Los Angeles: New Sustainability Plan for LAX

Written By: Alexandre B. Hedjazi & Ashley C. Pilipiszyn

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To round out our trio of global city airports, we visited the Sustainability Division of the Los Angeles World Airports (LAWA) Department for the City of Los Angeles, which manages the airport oversight and operations of Los Angeles International Airport (LAX). Out of all three airports we visited, LAX sure packs a punch, weighing in at nearly 75 million passengers serviced in 2015. Positioned as the 5th largest passenger airport in the world, LAX has a lot on its plate when it comes to making sure it delivers quality services to its clients and customers while striving to be a positive asset for the community.

We learned from our visit that LAWA is a global leader in airport sustainability and has made achievements in improving air and water quality, reducing noise impacts, and building green infrastructure that is held to the highest sustainability standards. Specifically, the Tom Bradley International terminal was recently renovated and achieved LEED (Leadership in Energy and Environmental Design) Silver certification and the new LAX Aircraft Rescue and Fire Fighting Station #80 received Gold certification.

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So how is sustainability addressed at LAX? Well, according to  LAWA, they define Sustainability (and measures their sustainable performance) as the Triple Bottom Line, consistent with the Global Reporting Initiative (GRI) and the California Environmental Quality Act (CEQA), these are the Social, Economic, and Environmental impacts. What we discovered is that where LAX really shines is with regards to its work related to the Environment, especially as there is a massive push for sustainability by Mayor Eric Garcetti with the 2015 release of the LA pLAn, which is the city’s first sustainability agenda. Similar to the Geneva Airport, LAX’s top two priority areas within Environment are addressing noise mitigation and air pollution. For noise mitigation, LAX has created a live-streaming platform called WebTrack that tracks the flight activity in and out of LAX, along with information on each aircraft.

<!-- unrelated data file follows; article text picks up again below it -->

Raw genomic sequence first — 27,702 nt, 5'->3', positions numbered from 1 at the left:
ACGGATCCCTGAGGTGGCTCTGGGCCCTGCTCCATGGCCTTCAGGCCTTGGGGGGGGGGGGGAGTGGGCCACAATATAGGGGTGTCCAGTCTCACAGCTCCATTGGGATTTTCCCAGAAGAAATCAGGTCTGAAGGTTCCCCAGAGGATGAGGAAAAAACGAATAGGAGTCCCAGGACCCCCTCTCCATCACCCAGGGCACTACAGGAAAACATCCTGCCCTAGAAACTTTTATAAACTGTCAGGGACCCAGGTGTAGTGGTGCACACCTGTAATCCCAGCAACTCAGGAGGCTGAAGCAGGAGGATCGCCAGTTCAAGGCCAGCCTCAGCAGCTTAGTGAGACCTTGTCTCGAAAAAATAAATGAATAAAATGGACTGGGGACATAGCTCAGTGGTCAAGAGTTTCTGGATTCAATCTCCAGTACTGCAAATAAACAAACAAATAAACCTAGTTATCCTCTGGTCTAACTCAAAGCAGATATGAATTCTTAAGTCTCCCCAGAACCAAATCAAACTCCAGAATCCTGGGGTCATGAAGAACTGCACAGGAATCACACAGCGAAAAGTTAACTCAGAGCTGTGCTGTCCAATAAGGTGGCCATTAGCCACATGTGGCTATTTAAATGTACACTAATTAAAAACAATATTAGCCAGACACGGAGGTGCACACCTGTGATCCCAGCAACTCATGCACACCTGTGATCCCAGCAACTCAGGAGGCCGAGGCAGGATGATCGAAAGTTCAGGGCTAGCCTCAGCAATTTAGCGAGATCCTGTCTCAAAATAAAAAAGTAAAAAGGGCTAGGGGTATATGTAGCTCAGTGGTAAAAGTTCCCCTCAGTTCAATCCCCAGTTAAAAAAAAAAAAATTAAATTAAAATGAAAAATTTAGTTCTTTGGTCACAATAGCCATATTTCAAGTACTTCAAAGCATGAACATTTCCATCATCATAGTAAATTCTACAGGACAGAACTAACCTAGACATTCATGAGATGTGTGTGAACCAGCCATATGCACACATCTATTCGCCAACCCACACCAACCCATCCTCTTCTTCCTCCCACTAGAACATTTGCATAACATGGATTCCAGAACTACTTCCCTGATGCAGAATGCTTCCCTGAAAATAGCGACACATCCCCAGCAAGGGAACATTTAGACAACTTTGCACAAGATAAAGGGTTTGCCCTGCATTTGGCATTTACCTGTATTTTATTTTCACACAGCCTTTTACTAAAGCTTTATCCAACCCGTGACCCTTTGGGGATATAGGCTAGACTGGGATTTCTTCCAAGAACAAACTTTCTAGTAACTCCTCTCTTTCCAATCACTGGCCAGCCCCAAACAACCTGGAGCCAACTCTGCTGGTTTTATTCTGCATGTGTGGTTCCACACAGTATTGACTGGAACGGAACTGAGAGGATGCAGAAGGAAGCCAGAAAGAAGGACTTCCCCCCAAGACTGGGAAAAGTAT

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Another exciting initiative we learned about that addresses all three pillars of sustainability is the Northside Plan, which an opportunity to transform approximately 340 acres of under-utilized land to better serve the Westchester and Playa del Rey communities, the people of Los Angeles, and LAX. Implementing a participative co-generation model, LAWA and the community have begun to collaborate on an updated plan to re-imagine the Northside parcels as a vibrant and sustainable center of employment, retail, restaurant, office, hotel, research and development, education, civic, airport support, recreation, and buffer uses.

Finally, LAWA has made great strides creating a successful wildlife and habitat conservation program that has resulted in the successful regeneration of the endangered El Segundo Blue Butterfly. In 1976, there were less than 500 El Segundo Blue Butterflies so encourage the butterfly’s comeback, and after careful study and consultation with environmental experts, LAWA created the Dunes Habitat Restoration Project in 1986 to focus on reintroducing and protecting the coastal buckwheat plant, the butterfly’s sole food source and near which it spends its entire life cycle. Today, the preserve is home again to more than 1,000 species of plants and animals, in addition to the El Segundo Blue Butterfly.

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As such a massive airport, LAWA and LAX have definitely been doing their part to be one of the most sustainable and environmentally-friendly global airports. Being able to see on the ground and speak with experts from the Sustainability Departments of the Abu Dhabi, Geneva and Los Angeles airports really gave us a crash course what it means to be innovative as a critical infrastructure and what role airports play within the overall urban strategy of a global city. It was clear to see that each airport we visited had its own areas of championship (technological, social and environmental) and we hope to see a sharing of best practices amongst these airports to be the most sustainable as possible by learning from one another!

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